Shakespeare: Béatrice et Bénédict and A Midsummer Night’s Dream
Date: Saturday 6 August 2016
Venue: Ebert Room
Our second study day will envelop you in a magnificent world where Shakespeare and opera intersect and enrich each other. Mark the 400th anniversary of the Bard’s death at Glyndebourne and deepen your understanding of Berlioz’s Béatrice et Bénédict and Britten’s A Midsummer Night’s Dream by delving into their shared Shakespearean roots.
Mervyn Cooke, Professor of Music at the University of Nottingham and editor of The Cambridge Companion to Benjamin Britten, will explore the relationship between Shakespeare’s and Britten’s works. Describing his adaptation process, Britten famously wrote: ‘I do not feel in the least guilty at having cut the play in half. The original Shakespeare will survive.’
David Cairns, journalist and author of the definitive two-volume biography of Berlioz (Berlioz: The Making of an Artist 1803–1832 and Berlioz: Servitude and Greatness 1832-1869) will give an expert insight into the composer’s own adaption of Shakespeare’s play, which resulted in the splendid and hilarious Béatrice et Bénédict. Berlioz first saw Shakespeare’s Much Ado About Nothing as a 23-year-old in Paris. It was not until 30 years later that he finally realised his ambition to set Shakespeare’s sparkling comedy to music.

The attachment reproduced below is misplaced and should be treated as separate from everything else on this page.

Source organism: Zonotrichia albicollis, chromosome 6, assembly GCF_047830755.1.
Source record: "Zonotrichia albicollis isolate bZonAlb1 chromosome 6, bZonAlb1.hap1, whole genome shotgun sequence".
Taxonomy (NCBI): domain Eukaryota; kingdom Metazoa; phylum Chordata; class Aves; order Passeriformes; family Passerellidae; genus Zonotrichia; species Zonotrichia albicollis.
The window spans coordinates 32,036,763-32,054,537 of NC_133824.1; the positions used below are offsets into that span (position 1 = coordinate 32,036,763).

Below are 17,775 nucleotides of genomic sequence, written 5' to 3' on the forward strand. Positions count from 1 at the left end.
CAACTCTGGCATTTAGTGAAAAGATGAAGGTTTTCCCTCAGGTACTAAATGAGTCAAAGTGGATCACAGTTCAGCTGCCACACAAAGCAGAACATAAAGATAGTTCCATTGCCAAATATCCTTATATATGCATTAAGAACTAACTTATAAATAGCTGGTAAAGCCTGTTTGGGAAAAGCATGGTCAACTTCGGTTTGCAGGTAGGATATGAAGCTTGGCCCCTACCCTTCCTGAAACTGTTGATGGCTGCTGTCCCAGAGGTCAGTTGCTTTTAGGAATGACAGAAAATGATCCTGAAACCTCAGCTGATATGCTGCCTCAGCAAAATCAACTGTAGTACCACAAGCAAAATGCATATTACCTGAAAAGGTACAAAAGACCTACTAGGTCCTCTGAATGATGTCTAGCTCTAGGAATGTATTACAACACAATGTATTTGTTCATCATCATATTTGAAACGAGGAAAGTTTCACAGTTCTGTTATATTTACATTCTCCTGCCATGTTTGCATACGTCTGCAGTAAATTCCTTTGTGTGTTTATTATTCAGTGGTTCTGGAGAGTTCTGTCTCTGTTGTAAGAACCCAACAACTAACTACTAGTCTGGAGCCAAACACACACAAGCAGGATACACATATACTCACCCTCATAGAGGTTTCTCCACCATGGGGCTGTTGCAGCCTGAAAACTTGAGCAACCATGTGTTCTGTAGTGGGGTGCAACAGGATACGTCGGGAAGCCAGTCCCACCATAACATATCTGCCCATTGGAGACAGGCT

Next, study day participants will have the opportunity to witness a very special musical performance. Members of the Glyndebourne Chorus will bring Britten’s and Berlioz’s characters to life, illustrating the two composers’ individual approaches to creating character in music.
The study day will conclude with a panel discussion where the speakers will be joined by members of the production team of Béatrice et Bénédict and A Midsummer Night’s Dream.
The study day will be moderated by classical music journalist Warwick Thompson.
Lunch is available at an extra cost of £15.50 for two courses in Nether Wallop Restaurant if pre-booked.